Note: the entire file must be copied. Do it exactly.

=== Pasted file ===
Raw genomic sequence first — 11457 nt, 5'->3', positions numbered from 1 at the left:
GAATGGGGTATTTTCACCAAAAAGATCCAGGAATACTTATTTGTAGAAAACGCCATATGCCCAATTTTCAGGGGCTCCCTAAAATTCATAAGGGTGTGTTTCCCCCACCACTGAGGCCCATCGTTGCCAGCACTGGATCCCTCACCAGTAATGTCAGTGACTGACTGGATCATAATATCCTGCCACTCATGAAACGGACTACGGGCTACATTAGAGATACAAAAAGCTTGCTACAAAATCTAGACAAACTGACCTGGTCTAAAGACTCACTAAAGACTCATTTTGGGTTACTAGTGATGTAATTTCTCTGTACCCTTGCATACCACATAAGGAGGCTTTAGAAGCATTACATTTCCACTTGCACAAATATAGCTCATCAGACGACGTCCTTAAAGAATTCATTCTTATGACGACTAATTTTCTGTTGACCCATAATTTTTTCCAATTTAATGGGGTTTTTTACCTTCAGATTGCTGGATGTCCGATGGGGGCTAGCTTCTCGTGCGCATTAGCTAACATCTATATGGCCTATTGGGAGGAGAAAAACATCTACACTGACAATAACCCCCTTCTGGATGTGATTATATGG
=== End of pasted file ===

Raw genomic sequence first — 11457 nt, 5'->3', positions numbered from 1 at the left:
GAATGGGGTATTTTCACCAAAAAGATCCAGGAATACTTATTTGTAGAAAACGCCATATGCCCAATTTTCAGGGGCTCCCTAAAATTCATAAGGGTGTGTTTCCCCCACCACTGAGGCCCATCGTTGCCAGCACTGGATCCCTCACCAGTAATGTCAGTGACTGACTGGATCATAATATCCTGCCACTCATGAAACGGACTACGGGCTACATTAGAGATACAAAAAGCTTGCTACAAAATCTAGACAAACTGACCTGGTCTAAAGACTCACTAAAGACTCATTTTGGGTTACTAGTGATGTAATTTCTCTGTACCCTTGCATACCACATAAGGAGGCTTTAGAAGCATTACATTTCCACTTGCACAAATATAGCTCATCAGACGACGTCCTTAAAGAATTCATTCTTATGACGACTAATTTTCTGTTGACCCATAATTTTTTCCAATTTAATGGGGTTTTTTACCTTCAGATTGCTGGATGTCCGATGGGGGCTAGCTTCTCGTGCGCATTAGCTAACATCTATATGGCCTATTGGGAGGAGAAAAACATCTACACTGACAATAACCCCCTTCTGGATGTGATTATATGG